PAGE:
Dienstag, 17. Februar 2015
Berlinale: Mr. Holmes / Angelica
(Originally appeared in EXBERLINER on Feb. 9, 2015)
As part of the official Competition lineup but screening out of competition, "Mr. Holmes" tells the story of the world's most famous detective fighting against senility and trying to restore the truth about a case that had eventually sent him into retirement.
The plot is richly layered and carefully structured. Starting from present England, where Holmes, now 93, is a grumpy, testy old man living in a countryside house no longer bothered by other people's problems. It soon becomes apparent, however, that he can't find peace in his twilight years of chronic forgetfulness without figuring out what had actually transpired more than 30 years ago that broke his heart so and effectively ended his partnership with Dr. Watson. Thus begins a densely-packed journey in and out of memory, fiction, reason.
Ian McKellan is simply marvelous as Sherlock Holmes. Playing both older and significantly younger, his demeanor, speech, expressions change drastically to be convincing in both cases. It's not the make-up that does the trick, but the weariness in his look, the looseness in his posture, the cadence in his voice. The editing is also strong, weaving different timelines into an engrossing, constantly surprising narrative. American director Bill Condon shows an able if not particularly subtle hand conducting this piece of many themes. Minor complaints aside – the actual mystery at the center of the story is strangely forgotten for long stretches of time and finally too easily resolved – this is old-school storytelling at its most familiarly delightful.
The Panorama selection "Angelica" is set in Victorian London. After a taxing birth, young Constance is medically advised and warned to stay abstinent for the rest of her life. Her suppressed sexuality coupled with the accidental discovery of her husband's work releases panic and violent hallucinations in her that only get stilled by the comforting company of a fraudulent medium Anne.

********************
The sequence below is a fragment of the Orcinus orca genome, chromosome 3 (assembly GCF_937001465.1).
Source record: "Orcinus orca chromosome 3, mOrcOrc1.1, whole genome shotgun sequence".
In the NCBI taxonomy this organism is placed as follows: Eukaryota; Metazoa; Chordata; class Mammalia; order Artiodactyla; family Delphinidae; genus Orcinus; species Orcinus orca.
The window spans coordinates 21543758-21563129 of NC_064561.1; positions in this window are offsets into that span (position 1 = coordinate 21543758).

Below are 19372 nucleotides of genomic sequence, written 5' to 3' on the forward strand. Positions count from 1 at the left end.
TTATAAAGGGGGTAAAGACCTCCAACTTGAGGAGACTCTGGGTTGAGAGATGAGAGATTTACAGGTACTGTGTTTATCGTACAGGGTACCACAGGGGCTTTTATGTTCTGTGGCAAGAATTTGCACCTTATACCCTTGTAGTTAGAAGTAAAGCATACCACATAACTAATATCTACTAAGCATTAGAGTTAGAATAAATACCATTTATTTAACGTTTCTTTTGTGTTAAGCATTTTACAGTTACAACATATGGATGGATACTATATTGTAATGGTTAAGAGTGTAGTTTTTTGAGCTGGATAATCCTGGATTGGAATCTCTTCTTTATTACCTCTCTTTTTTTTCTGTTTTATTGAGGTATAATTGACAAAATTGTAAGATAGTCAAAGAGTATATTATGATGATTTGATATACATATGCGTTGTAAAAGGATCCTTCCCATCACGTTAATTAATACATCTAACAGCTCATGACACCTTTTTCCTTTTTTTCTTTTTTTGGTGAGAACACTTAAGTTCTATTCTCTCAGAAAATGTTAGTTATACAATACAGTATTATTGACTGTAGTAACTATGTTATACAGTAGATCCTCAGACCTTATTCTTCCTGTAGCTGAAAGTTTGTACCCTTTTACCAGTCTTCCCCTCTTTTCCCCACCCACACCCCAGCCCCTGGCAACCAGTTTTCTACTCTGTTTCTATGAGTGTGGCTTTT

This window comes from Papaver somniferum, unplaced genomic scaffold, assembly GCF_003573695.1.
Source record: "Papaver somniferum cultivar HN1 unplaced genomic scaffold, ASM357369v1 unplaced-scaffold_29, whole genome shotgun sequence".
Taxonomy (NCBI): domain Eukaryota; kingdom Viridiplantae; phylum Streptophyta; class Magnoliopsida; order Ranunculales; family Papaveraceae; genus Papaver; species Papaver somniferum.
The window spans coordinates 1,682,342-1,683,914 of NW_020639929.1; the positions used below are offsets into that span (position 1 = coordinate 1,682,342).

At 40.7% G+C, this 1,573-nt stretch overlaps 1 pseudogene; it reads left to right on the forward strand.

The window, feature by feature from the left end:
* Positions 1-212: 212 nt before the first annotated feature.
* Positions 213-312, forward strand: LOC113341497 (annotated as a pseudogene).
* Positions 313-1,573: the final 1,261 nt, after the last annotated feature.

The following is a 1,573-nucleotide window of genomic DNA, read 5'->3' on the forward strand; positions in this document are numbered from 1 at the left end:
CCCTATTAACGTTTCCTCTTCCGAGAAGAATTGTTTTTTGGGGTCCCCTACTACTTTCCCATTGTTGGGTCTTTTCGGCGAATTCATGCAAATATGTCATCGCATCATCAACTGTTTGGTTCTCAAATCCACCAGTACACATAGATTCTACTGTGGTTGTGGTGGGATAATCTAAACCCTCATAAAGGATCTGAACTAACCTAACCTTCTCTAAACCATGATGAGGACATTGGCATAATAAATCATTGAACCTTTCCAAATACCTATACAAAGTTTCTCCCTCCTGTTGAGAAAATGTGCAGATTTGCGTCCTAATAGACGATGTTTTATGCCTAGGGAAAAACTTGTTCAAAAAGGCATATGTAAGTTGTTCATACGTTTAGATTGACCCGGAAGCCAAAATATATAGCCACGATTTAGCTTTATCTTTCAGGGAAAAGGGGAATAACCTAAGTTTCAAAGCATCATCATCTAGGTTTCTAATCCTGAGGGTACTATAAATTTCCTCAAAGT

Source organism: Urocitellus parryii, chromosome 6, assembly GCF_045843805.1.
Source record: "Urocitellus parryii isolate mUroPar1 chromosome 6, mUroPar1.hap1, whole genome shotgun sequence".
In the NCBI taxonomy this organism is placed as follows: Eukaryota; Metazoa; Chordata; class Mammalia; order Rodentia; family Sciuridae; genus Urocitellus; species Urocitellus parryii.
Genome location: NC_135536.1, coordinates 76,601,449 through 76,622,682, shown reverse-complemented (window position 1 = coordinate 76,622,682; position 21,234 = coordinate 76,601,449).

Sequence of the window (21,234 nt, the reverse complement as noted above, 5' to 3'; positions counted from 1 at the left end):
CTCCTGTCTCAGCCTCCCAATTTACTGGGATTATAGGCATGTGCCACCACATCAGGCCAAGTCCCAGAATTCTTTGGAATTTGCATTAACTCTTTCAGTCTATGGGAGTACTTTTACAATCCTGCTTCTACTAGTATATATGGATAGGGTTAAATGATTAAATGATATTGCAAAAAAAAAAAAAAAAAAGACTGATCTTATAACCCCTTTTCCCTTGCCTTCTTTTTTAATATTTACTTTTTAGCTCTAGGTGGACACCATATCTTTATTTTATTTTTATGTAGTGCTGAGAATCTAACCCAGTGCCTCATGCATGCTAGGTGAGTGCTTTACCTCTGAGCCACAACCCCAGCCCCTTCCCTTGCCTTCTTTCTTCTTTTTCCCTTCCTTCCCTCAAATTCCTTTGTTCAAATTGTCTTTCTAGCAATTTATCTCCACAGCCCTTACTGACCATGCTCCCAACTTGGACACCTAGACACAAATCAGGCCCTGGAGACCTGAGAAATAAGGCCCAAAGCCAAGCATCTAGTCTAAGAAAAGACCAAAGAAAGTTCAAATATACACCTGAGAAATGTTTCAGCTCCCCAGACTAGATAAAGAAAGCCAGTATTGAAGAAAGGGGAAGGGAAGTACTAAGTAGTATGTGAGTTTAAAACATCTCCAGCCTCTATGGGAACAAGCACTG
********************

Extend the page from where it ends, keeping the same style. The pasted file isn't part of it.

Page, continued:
People will be forgiven for hating this movie because of the over-the-top, spottily rendered supernatural scenes. The luminescent virus or the naked phantom are certainly poorly designed and just plain silly. But the film actually uses all that loudly reinforced impression of backward sexual politics and mental health care to illustrate the plight of women living in that era. Seen from this angle, the trashier the effects and hence the more ignorant and hysterical the heroine appears to be, the more emphatically it's making its point. Like the pang of genuine sympathy Anne feels toward her willing prey at their first meeting, the audience is put in the shoes of a choiceless, voiceless woman fighting for the safety of her child and may just be ready to look beyond the hysteria and see a strong, scared soul.
Both Jena Malone and Janet McTeer are more than solid in their roles as Constance and Anne. The former breaks your heart with her feigned composure over the shattered nerves. The latter brings an excellent counterbalance to the screen with her robust frame and steely gaze. Cinematography and costume design are outstanding, bringing all kinds of beautiful shapes and shades to life.